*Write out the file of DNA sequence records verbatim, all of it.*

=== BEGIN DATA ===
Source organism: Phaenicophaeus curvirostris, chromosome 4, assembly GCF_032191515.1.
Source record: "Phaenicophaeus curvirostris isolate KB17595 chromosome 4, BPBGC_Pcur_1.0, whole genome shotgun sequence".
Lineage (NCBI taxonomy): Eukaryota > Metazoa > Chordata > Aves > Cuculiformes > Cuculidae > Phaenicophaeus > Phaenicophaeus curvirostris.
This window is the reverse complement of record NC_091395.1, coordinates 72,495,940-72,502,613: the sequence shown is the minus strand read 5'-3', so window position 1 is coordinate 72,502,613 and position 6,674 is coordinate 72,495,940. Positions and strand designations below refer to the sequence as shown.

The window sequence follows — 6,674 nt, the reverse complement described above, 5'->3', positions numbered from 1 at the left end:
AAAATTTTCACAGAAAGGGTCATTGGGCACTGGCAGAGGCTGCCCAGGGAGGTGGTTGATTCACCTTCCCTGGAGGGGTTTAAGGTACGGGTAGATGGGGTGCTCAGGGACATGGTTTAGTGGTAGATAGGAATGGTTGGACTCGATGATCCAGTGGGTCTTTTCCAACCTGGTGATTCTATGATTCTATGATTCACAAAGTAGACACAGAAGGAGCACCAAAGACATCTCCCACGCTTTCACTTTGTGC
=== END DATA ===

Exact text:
Source organism: Phaenicophaeus curvirostris, chromosome 4, assembly GCF_032191515.1.
Source record: "Phaenicophaeus curvirostris isolate KB17595 chromosome 4, BPBGC_Pcur_1.0, whole genome shotgun sequence".
Lineage (NCBI taxonomy): Eukaryota > Metazoa > Chordata > Aves > Cuculiformes > Cuculidae > Phaenicophaeus > Phaenicophaeus curvirostris.
This window is the reverse complement of record NC_091395.1, coordinates 72,495,940-72,502,613: the sequence shown is the minus strand read 5'-3', so window position 1 is coordinate 72,502,613 and position 6,674 is coordinate 72,495,940. Positions and strand designations below refer to the sequence as shown.

The window sequence follows — 6,674 nt, the reverse complement described above, 5'->3', positions numbered from 1 at the left end:
AAAATTTTCACAGAAAGGGTCATTGGGCACTGGCAGAGGCTGCCCAGGGAGGTGGTTGATTCACCTTCCCTGGAGGGGTTTAAGGTACGGGTAGATGGGGTGCTCAGGGACATGGTTTAGTGGTAGATAGGAATGGTTGGACTCGATGATCCAGTGGGTCTTTTCCAACCTGGTGATTCTATGATTCTATGATTCACAAAGTAGACACAGAAGGAGCACCAAAGACATCTCCCACGCTTTCACTTTGTGC